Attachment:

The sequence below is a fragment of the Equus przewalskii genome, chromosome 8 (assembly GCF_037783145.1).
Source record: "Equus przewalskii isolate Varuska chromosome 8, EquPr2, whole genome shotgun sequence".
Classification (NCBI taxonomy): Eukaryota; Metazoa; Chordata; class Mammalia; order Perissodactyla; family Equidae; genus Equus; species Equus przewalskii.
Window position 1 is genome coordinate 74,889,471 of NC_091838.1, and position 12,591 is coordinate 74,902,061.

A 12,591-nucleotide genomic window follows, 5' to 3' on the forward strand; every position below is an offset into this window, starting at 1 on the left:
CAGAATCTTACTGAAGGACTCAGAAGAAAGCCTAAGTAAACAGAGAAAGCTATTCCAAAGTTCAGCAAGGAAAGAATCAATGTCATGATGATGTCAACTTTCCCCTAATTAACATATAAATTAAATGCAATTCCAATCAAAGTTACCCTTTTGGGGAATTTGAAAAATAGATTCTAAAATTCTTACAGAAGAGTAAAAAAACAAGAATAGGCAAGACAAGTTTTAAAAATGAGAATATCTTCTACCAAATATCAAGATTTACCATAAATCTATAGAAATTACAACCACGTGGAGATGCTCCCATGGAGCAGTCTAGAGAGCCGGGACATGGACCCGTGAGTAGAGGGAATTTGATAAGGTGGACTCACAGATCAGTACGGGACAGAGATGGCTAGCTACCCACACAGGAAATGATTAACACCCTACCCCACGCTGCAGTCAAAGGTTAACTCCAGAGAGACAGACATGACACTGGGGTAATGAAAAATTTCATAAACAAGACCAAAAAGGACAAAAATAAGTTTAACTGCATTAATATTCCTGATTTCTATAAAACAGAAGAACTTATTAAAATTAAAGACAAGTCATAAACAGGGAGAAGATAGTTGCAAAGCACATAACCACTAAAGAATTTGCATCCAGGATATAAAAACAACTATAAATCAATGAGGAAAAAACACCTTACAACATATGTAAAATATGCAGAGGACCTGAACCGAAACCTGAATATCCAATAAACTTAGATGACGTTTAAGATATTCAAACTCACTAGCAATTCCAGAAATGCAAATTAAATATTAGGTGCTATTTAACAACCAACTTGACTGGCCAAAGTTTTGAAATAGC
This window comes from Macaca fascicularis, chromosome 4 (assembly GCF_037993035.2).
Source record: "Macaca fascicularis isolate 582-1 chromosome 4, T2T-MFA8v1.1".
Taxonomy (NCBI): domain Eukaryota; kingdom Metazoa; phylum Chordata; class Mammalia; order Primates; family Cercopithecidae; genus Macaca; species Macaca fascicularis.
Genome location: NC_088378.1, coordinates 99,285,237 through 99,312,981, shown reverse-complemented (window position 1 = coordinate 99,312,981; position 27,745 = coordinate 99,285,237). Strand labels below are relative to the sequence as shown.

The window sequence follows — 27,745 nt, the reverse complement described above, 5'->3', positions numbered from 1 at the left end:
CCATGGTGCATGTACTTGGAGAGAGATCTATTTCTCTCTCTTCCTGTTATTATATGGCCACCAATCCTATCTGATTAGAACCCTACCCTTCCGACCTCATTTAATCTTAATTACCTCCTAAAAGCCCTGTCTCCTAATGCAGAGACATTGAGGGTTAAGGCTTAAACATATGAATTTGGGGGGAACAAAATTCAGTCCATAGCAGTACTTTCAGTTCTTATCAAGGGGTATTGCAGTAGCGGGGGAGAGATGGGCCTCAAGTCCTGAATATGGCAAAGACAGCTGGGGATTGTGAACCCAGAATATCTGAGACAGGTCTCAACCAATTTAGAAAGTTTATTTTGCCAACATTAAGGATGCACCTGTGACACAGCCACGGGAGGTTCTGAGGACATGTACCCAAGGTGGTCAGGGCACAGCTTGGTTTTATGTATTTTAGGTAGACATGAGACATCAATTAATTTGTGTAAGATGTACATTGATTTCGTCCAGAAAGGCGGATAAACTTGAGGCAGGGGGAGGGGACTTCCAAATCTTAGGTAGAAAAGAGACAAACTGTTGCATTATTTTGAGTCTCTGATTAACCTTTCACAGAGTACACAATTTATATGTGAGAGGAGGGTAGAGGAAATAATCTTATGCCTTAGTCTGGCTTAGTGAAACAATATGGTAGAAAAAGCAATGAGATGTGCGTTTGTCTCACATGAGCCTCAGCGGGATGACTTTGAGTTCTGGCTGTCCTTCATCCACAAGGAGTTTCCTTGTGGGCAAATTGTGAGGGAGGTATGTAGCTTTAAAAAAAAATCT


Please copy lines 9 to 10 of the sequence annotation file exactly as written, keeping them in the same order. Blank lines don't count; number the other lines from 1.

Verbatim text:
Taxonomy (NCBI): domain Eukaryota; kingdom Metazoa; phylum Chordata; class Mammalia; order Primates; family Cercopithecidae; genus Macaca; species Macaca fascicularis.
Genome location: NC_088378.1, coordinates 99,285,237 through 99,312,981, shown reverse-complemented (window position 1 = coordinate 99,312,981; position 27,745 = coordinate 99,285,237). Strand labels below are relative to the sequence as shown.